People's Mujahadeen of Iran (PMOI)
The refugees at Camp Liberty and Tirana are members of the People's Mujahadeen of Iran (PMOI). The PMOI were part of the widespread opposition which deposed the Shah in 1979. The PMOI soon realized that the regime of Ayatollah Khomenei was even worse than that of the Shah; this led to severe repression of PMOI supporters. Thousands of PMOI were murdered by the mullahs; surviving members fled in 1981 to Paris. When the French government expelled them in 1986 following a prisoner release deal with Teheran, they relocated to Iraq, where Saddam Hussein, at war with Iran, offered refuge at what became Camp Ashraf deep in the Iraqi desert.
The Al Maliki government which took over Iraq after the American invasion in 2003 had a strong pro-Iran tilt for eight years. The US‑led forces in Iraq declared the group protected persons under the Geneva Conventions on the Law of War, and, for their own safety, collected them together in one place, Camp Ashraf, under American protection. At the time, they numbered 3,400. After the Americans forces withdrew from Iraq, the Camp Ashraf residents were under international law under the protection of the Maliki government. They became instead victims of sustained harassment, deprivation of necessities and murderous armed attacks.
The PMOI were at one time armed and attempted the overthrow of the Iranian regime, but renounced the use of force in 2001 and voluntarily gave up their arms to the Americans in 2003. The group had been listed as a terrorist organization by the United States, Canada, and the European Union among others.
The U.S. Department of State explained their listing: "During the 1970s, the (PMOI) staged terrorist attacks inside Iran and killed several U.S. military personnel and civilians working on defence projects in Teheran". Lincoln Bloomfield writes that the MEK/PMOI today "does not consider itself to be heir to the killers" of the Americans. That splinter group on the contrary "had undertaken a bloody purge, committing violence against key members of the more Islamic faction of the MEK."
Bloomfield responds to all charges of terrorism against the PMOI/MEK in his book Mujahadeen e Khalq(MEK):Shackled by a Twisted History. The charges relate to events from many years ago. The United States, Europe and Canada have since all taken the PMOI/MEK off their list of terrorist organisations.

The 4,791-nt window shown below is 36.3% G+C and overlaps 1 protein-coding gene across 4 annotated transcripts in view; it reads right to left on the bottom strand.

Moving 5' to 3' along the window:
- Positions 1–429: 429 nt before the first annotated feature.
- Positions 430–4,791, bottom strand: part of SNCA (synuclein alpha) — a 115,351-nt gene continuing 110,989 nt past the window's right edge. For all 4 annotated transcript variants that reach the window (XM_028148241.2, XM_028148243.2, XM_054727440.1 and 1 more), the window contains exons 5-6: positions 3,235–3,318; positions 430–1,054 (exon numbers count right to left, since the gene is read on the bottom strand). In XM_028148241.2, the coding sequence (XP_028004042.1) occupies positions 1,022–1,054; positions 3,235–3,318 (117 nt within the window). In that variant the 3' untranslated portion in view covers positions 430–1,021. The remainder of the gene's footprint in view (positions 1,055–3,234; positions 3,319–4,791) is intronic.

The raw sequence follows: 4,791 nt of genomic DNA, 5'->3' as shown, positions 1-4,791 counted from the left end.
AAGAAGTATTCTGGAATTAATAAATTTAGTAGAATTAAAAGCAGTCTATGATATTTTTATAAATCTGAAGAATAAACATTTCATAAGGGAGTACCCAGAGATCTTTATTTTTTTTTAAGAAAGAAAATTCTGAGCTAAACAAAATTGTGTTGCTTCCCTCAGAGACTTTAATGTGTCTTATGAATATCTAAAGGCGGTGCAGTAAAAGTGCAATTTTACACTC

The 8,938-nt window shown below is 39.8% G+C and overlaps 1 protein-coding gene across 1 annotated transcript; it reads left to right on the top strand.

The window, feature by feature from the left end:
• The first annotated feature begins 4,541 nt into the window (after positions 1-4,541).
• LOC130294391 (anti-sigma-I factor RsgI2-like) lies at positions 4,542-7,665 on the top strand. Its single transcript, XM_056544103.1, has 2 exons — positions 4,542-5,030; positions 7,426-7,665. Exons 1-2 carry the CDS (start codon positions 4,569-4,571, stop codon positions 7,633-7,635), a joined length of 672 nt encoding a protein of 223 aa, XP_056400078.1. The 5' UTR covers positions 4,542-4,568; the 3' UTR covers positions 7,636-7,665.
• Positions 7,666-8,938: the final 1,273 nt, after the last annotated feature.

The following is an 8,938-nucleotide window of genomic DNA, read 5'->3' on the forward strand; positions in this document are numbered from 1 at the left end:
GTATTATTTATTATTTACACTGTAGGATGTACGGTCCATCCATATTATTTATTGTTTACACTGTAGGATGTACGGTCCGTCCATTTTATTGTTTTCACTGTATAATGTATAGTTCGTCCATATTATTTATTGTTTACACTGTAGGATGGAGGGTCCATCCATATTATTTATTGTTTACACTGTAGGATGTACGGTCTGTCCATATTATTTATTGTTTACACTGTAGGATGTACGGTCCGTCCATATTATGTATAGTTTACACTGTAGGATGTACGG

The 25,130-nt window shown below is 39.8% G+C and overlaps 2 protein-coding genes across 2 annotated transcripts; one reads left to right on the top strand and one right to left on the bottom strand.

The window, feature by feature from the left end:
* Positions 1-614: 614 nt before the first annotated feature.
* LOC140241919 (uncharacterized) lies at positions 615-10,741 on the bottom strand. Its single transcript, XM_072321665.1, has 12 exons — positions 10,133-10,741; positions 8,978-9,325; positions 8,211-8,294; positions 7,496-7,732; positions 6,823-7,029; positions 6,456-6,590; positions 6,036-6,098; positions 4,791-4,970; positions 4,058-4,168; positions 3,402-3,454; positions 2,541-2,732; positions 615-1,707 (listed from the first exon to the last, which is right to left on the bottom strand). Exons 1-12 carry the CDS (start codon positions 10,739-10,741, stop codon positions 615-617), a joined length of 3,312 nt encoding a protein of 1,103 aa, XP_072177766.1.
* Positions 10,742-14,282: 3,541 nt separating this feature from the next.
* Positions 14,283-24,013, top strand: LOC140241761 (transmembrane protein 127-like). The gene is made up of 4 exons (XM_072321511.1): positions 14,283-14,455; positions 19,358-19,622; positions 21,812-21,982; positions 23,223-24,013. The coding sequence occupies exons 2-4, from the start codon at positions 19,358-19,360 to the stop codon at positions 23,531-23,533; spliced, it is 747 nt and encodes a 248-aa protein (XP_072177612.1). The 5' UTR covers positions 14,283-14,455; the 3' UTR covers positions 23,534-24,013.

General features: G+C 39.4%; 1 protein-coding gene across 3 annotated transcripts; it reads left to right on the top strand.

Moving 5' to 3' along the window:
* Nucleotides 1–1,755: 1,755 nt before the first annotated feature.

In the US and Europe, delisting occurred after litigation. The courts in Europe, including the United Kingdom Court of Appeal, looked behind closed doors at all the confidential material security services provided and found that no reasonable person could believe that the PMOI today or in the recent past was a terrorist organization. The Court of First Instance of the European Communities annuled the December 2007 decision of the EU Council of Ministers placing the PMOI in the list of terrorist organizations, describing the decision as "perverse", and "unreasonable", based on "manifestly insufficient" evidence. The U.S. Federal Court of Appeals has also overturned the U.S. designation because it was made unfairly.
In Canada, the delisting occurred without the need to go to court. Lawyers David Matas and Clayton Ruby sent a letter in October 2012 asking the Government of Canada to delist the organization. In December 2012, it was delisted, not because they asked, but because the history of litigation in the US and Europe undermined any justification there might earlier have been for the continued listing.
The term "mujahadeen" gives the impression that the group is Islamic fundamentalist. However, it is not and, to the mullahs in Iran, the group is not religious enough. In the exaggerated rhetoric of the mullahs, the PMOI are enemies of God. Being an enemy of God is an offence in the Iranian criminal code, punishable with death. The regime has murdered adherents of the PMOI in the thousands because of their beliefs.